Using the filibuster to delay or block legislative action has a long history. The term filibuster — from a Dutch word meaning “pirate” — became popular in the 1850s, when it was applied to efforts to hold the U.S. Senate floor in order to prevent a vote on a bill. The U.S. Senate at one time even tried to prevent its abuse by inventing the mechanism called “cloture”. No it is not “closure” as pronounced by a “bulol o utal” but a mechanism called super-majority to raise the hurdle from a simple majority.

    Are we not now seeing said evolution ? We now have the super-majority thing in both Houses. Congressional hearings on bills still are seemingly at glacial pace. The writing is on the wall ! OMG !!! What is happening to our country ?

    Maybe our social media 24×7 inhabitants should realize this and commit using the alternative media towards something positive (serving the common good than political parties) and very much different from the old scourge called Filibuster.

  2. jess nazario on

    Jim and your yellow crowd, is a 91% compounded annual drop rate of EDSA attendance since 1986 NOT A BIG and LOUD ENOUGH alarm bell for you to hear and see that it is long past the time to move on and finally relegate EDSA into the dustbin of our nation’s history ? Tumigil na kayong magbingi-bingihan at magbulag-bulagan please !

  3. jess nazario on

    The EDSA attendance sunk from 2,000,000 (assuming) to 2,000 in 30 years or a drop of 1,000 times. What is its compounded annual rate of decrease ? Is 90.88% correct ? Or EDSA attendance continuously slid down at the rate of about 91% per annum ?

  4. Jim of the trio AHS relives the glory and the mighty “colonization” of Eds avenue. There military celebrities entrenched at the military camp established their last line of defense thru convergence of human shields. It works and the “dictature” airlifted and its reigned end.

    At the 31st memorial JP took the bold steps by taunting the handful of youth believing in a counter revolution relevant to their generation. JP a celebrity in its own sweat and right persuaded the youths to reverse their beliefs.
    It was frustrating for the senior JP that the youths took a pass of its conviction.

    Jim’s heart is on the glory blower of Eds artery. The youths heart-ease are not on dictator’s novel genre.

  5. aladin g. villacorte on

    Here’s a quote from a GMA News on line:
    . Aguirre to thousands of Duterte supporters: Sino gusto n’yo isunod?
    . “Sino ang gusto n’yo isunod?”
This was what Justice Secretary Vitaliano Aguirre II asked the crowd of President Rodrigo Duterte supporters at the Quirino Grandstand in Rizal Park (formerly Luneta Park) in Manila on Saturday afternoon. The crowd, estimated by the Manila Police District at 15,000 people strong, shouted back: “Trillanes!” The smiling justice secretary then told the crowd: “Oh tulungan ninyo ako ha.”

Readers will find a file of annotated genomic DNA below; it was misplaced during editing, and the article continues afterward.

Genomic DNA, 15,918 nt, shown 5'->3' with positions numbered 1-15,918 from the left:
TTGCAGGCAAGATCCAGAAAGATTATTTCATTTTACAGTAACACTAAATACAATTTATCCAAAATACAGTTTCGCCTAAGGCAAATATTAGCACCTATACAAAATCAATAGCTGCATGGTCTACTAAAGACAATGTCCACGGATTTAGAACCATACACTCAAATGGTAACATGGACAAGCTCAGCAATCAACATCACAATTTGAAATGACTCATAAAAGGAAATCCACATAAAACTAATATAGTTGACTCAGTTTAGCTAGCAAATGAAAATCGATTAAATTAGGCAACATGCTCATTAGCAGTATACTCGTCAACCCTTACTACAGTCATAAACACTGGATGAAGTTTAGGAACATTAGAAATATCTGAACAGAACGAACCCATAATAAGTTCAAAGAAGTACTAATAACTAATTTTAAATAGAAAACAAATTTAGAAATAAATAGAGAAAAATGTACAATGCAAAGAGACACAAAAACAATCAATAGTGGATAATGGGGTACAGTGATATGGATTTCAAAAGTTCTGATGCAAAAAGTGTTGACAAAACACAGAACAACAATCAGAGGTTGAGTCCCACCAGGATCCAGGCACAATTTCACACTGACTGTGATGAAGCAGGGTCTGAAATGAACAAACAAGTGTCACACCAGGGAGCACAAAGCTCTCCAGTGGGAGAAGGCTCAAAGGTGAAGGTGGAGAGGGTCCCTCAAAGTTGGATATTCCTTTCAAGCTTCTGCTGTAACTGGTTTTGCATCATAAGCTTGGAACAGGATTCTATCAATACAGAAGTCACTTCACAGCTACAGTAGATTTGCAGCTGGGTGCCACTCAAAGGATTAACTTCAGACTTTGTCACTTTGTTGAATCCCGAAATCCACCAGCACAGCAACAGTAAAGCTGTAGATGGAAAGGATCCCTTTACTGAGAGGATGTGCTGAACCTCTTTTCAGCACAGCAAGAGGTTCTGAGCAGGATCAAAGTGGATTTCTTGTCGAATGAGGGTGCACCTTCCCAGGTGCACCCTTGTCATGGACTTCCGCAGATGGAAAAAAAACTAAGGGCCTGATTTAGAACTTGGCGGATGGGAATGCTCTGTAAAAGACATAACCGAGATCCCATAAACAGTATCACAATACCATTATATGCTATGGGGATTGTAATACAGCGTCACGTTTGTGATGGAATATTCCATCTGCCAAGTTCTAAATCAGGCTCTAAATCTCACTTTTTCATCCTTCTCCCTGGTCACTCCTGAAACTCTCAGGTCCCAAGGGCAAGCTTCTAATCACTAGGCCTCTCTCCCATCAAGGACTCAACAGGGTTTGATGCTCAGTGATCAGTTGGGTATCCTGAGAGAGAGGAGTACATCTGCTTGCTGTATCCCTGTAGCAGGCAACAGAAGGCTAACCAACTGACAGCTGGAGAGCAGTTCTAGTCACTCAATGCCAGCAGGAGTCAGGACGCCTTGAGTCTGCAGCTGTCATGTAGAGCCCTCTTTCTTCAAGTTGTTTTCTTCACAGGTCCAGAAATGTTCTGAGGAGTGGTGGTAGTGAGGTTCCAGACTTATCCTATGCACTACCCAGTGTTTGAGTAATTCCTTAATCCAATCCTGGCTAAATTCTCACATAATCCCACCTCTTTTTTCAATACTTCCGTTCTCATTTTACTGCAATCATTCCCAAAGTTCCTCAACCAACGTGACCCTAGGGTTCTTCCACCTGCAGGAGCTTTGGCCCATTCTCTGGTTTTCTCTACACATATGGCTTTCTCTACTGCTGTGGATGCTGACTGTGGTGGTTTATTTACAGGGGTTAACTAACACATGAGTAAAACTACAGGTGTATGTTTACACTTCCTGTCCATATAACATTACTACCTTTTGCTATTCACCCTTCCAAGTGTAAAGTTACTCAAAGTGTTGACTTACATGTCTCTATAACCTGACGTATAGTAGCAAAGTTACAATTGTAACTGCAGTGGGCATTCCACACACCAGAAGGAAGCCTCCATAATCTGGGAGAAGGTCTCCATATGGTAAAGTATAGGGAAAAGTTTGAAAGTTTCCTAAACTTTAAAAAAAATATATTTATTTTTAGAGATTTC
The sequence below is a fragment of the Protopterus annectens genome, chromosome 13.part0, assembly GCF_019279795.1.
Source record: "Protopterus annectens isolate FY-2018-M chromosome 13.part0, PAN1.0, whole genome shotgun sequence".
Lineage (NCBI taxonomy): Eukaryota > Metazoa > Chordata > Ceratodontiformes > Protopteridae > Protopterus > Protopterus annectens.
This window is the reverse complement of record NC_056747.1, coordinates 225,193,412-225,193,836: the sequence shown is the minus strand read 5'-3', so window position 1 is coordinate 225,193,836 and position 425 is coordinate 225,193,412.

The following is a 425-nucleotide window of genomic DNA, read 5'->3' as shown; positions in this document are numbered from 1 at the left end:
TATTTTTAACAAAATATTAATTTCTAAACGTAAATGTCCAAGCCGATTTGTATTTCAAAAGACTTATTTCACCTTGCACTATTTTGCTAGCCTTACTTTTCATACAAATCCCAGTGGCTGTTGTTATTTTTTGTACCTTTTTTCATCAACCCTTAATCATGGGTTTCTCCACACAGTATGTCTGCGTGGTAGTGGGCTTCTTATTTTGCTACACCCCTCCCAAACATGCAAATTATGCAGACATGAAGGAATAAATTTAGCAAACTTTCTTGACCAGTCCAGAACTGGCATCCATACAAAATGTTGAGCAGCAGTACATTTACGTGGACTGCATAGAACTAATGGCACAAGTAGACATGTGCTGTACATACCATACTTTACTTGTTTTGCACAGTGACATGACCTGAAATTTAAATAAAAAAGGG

This is the reality of Philippine politics. A politics of personal vengeance.

  6. The EDSA@31-Jim Paredes meldown, happened by Divine Intervention!

    No one could have planned or expected it’s outcome.

    • By divine intervention, senior citizen meltdown, and look at me play act is a milestone ahead than Cannes film festival promotion and awardees. No one could expect Jim’s live performance hit big time that awards if any is unnecessary.

  7. Yes to your concluding part, Mr. Contreras, except if and when oligarchs – politicos, business magnates – start to control till they hold by the nose even the internet spaces now a level playing field for both massa and elite. Do they have free space over there in Xi Jin Ping’s hegemonic kingdom?

  8. What’s happening in the Philippines is a story of humanity repeated throughout the ages. A small group of people fighting each other for power and glory. And in the midst of this confusion and chaos, a man would rise to correct the system. And when things are starting to go right another person would emerge to throw a monkey wrench at the near to perfect running machine. History seemed to show us that nations who have undergone convulsive civil unrest such as the Russian revolution, the Cromwell overthrow of the British royalty, the French Bastille revolution, the Chinese Long March to name a few, have emerged after their violent experience strong and powerful nations. It seemed that the shedding of blood cleanses the evils lurking in human nature. And having observed the things that are going on in the country both while I was still living there and now living abroad, in my opinion I personally believe that inspite of well-meaning individuals to work for the good of the entire Philippine nation, their efforts are bound to fail. The Filipino character in general is just woefully weak and corrupt. We are a nation full of hot air, arrogance and inflated egos. We are quite good in expressing thoughts and opinions that are outright lies We are adept in passing our own faults to others. We are the kind of people wallowing in illusions about ourselves and our surroundings. We are mired in our own reflection of false self glory. Even the so-called religious group, the clergy, priests and bishops, supposedly guardians of what is noble and holy living are promoters of corruption. In short, we are blind, hopelessly lost and devoid of knowledge of what is real, true and good. With our kind of nature there really is no redemption until it is cleansed by the shedding of blood to remove the evils incarnate in our system. Until the promoters of hate, evil works, and destabilization in our country are erased from the face of this earth, Duterte is bound to fail. While the Filipinos sleep, evil rages through the night.